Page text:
Left to right: Wesley W. Rexrode, Henry "Red" Vines, Ray "Wichita" Ramsey, Ruby Lee Moran, Lester 'Roadhog' Moran, where the lost highway meets Route 66, you get off and take a left at the Bait & Ammo'll eventually wind up at Burford's Barber Shop (that's Burford in the top right corner).
Lester "Roadhog" Moran passed away last night from natural causes. That is, he rolled over on the loaded shotgun he always slept with and it discharged, blowing his brains out. In Rainbow Valley where Moran spent his entire life this was indeed considered natural.
Lester "The Old Roadhog" Moran, along with his Cadillac Cowboys (Red, Wesley and Wichita) kept a strain of country music alive long after most people thought it had died, or should have died. What killed off Lester Moran's style of music of course was the invention of the tuner. These days anyone with $20 can tune their guitar in a matter of minutes. Unfortunately for Moran (and his band), tuners never made it into the culturally isolated Rainbow Valley, and when his record company tried to buy him one he rejected it, saying only "I never did like seafood much....".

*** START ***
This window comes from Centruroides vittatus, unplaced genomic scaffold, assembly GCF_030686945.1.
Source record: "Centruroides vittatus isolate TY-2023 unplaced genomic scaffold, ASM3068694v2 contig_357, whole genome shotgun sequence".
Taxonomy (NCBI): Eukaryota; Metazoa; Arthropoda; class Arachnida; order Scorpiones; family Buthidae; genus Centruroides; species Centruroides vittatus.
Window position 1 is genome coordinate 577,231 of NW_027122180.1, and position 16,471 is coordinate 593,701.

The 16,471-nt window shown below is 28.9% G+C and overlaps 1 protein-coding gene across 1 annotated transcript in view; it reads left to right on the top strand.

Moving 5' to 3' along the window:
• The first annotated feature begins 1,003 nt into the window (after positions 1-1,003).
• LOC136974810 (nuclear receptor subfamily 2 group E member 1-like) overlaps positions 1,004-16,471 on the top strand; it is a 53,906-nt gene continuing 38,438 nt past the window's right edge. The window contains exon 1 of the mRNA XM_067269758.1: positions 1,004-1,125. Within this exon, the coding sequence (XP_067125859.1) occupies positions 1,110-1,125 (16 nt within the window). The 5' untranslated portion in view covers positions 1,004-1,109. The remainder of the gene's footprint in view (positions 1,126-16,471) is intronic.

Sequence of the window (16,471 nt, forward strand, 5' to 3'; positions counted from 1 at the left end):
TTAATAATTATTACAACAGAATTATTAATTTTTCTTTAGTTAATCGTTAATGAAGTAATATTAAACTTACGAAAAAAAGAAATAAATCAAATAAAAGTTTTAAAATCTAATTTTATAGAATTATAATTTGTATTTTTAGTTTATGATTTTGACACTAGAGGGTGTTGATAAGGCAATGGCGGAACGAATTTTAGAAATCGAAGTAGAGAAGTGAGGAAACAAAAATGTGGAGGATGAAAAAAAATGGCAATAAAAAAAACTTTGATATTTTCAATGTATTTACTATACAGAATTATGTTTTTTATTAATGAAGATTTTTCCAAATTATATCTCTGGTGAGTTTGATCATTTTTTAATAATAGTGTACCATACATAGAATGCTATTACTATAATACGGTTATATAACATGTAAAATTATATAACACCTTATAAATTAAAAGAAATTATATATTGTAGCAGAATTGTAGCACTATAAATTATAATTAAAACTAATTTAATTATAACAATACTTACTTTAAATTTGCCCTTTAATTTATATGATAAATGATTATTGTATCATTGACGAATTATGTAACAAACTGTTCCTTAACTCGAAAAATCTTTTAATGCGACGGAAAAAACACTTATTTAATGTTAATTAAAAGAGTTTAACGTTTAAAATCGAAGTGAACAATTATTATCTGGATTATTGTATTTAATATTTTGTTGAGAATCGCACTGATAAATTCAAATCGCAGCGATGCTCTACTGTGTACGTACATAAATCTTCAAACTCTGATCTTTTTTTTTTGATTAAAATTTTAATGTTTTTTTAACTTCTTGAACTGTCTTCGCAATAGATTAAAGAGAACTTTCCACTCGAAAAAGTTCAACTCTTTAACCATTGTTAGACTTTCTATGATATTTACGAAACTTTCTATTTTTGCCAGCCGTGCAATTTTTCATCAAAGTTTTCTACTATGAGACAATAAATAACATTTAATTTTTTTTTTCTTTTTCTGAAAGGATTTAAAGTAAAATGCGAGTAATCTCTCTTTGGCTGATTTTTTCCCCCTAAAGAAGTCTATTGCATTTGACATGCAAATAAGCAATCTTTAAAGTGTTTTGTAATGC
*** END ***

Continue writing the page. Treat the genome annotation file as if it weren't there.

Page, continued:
Moran did leave behind some, errr, let's say, very distinct, music including this classic recording done Live At The Johnny Mack Brown Highschool back in 1974, an aircheck from his Saturday Morning Radio Show on WEAK in the Rainbow Valley (another aircheck can be found on side two of the Live At The Johnny Mack Brown Highschool album issued by Mercury), and this mind boggling audition tape sent to Mercury Records. It was the latter which got him his record deal which produced the first one, the one in the middle was released by the Statler Brothers who needed some material to fill out an album in 1973 when they either ran out of their own material, or just decided the record company didn't pay 'em enough money to deliver an entire LP. Lester's backing group -- The Cadillac Cowboys-- Red (Henry Vines), Wesley (Wesley W. Rexrode) and Wichita (Raymond Ramsey Jr.), will attempt to carry on without him. They will be holding auditions for a new lead singer this Saturday morning at the Johnny Mack Brown High School auditorium, or parking lot if they can't get the keys to the auditorium. Or at Burford's Barber Shop. They haven't decided yet. Says Wichita-- "We're looking for someone who looks good and knows lots of good jokes, Shania Twain is our first choice so be sure to tell her, if we're not over at the Johnny Mack Brown High School, try Burford's Barber Shop". Funeral services will be held in the parking lot behind Burford's tomorrow morning. Lester 'Roadhog' Moran is survived by his ex-wife Ruby Lee, their son Lester Junior aka Tater, and daughter Tiffany Mae. Tiffany Mae Moran followed her father's path into show business and can be seen dancing at the Mouse's Ear (124 Rural Route #6, Rainbow Valley) every Tuesday, Thursday, and Saturday night. She starts at nine unless she's late. The folks at the Mouse's Ear report they've got a brand new pole to replace the one that got broken at their Christmas party last year. Lester 'Roadhog' Moran also has nine grandchildren, five named Bubba, and Shawonda, Critter, Brittney and Lester III (aka Trey).